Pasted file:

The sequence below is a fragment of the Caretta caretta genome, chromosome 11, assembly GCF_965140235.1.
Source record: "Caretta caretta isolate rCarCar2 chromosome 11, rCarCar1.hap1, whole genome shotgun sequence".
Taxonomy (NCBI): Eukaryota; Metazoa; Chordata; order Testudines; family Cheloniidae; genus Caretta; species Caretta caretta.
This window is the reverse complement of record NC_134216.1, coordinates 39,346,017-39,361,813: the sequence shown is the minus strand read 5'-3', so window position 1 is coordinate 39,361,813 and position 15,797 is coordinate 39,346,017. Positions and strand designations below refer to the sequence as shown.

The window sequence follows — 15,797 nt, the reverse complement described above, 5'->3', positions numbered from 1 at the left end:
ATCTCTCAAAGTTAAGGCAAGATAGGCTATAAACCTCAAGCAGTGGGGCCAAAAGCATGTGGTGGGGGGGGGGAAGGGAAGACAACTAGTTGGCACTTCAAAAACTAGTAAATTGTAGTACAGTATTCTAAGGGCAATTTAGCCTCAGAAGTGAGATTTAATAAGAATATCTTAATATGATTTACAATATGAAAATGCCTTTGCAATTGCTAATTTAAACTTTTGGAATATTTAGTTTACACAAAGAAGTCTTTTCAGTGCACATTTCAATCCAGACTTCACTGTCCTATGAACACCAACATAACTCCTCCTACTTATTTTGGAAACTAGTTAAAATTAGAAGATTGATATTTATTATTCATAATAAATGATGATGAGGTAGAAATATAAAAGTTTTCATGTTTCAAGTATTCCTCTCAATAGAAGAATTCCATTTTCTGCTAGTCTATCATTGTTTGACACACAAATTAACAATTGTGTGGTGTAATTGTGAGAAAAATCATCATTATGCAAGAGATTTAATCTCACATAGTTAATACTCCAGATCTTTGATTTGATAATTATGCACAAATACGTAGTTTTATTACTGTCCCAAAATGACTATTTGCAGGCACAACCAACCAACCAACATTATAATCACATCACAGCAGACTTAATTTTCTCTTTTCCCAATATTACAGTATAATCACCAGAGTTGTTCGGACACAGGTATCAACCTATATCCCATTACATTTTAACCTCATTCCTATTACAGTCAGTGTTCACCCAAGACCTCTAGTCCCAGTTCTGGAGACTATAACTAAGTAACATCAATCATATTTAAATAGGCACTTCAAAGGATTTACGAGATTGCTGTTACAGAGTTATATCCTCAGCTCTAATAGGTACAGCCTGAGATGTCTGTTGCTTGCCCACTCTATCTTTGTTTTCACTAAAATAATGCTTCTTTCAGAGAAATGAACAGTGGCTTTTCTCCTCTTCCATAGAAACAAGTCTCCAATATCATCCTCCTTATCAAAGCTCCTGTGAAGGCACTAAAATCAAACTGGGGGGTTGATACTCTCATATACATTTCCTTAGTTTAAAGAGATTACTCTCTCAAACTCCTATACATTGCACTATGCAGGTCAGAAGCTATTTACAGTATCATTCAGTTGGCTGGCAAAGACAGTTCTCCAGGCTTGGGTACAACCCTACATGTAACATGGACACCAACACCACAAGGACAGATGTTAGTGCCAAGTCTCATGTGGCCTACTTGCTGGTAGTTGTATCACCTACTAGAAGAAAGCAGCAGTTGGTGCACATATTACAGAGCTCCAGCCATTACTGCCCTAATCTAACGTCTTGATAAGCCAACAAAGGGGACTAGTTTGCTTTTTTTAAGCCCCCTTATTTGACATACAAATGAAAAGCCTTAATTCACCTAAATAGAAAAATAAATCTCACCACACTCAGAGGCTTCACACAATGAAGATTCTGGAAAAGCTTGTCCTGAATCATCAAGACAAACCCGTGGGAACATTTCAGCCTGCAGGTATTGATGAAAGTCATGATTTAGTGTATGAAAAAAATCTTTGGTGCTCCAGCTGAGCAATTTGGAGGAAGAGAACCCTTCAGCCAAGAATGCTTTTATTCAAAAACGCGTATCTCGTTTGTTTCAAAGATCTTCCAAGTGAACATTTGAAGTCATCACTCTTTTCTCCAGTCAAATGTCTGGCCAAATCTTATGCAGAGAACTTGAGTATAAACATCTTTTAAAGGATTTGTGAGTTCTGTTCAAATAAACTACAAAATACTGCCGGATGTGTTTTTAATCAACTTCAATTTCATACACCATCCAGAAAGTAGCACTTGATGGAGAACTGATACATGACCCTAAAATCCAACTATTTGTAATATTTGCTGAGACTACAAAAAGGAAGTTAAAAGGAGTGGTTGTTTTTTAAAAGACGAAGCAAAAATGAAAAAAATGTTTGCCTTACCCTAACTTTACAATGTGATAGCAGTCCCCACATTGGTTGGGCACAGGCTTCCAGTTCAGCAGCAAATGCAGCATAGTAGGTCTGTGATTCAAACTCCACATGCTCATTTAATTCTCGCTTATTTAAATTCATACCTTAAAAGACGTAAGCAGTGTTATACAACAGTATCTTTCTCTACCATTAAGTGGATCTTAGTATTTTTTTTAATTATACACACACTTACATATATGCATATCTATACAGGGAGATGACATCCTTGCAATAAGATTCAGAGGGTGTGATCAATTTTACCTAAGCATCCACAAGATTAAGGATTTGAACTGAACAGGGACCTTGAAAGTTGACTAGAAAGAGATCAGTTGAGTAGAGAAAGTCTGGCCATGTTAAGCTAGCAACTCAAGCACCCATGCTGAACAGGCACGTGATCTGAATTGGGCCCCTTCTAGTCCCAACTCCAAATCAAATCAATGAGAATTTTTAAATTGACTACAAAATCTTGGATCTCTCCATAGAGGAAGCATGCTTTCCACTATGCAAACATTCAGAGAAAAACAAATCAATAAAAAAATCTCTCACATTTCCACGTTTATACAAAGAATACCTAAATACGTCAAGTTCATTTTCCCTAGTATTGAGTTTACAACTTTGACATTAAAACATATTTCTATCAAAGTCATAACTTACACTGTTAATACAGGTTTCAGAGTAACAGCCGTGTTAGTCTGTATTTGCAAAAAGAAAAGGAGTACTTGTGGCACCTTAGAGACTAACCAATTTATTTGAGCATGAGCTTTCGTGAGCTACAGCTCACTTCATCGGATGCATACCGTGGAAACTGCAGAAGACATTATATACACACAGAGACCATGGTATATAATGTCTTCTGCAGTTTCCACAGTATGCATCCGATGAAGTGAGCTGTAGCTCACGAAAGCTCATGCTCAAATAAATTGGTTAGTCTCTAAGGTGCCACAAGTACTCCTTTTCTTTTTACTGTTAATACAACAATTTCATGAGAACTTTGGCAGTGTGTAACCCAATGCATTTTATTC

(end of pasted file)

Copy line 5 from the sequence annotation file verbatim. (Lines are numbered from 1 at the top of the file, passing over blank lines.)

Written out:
The window sequence follows — 15,797 nt, the reverse complement described above, 5'->3', positions numbered from 1 at the left end: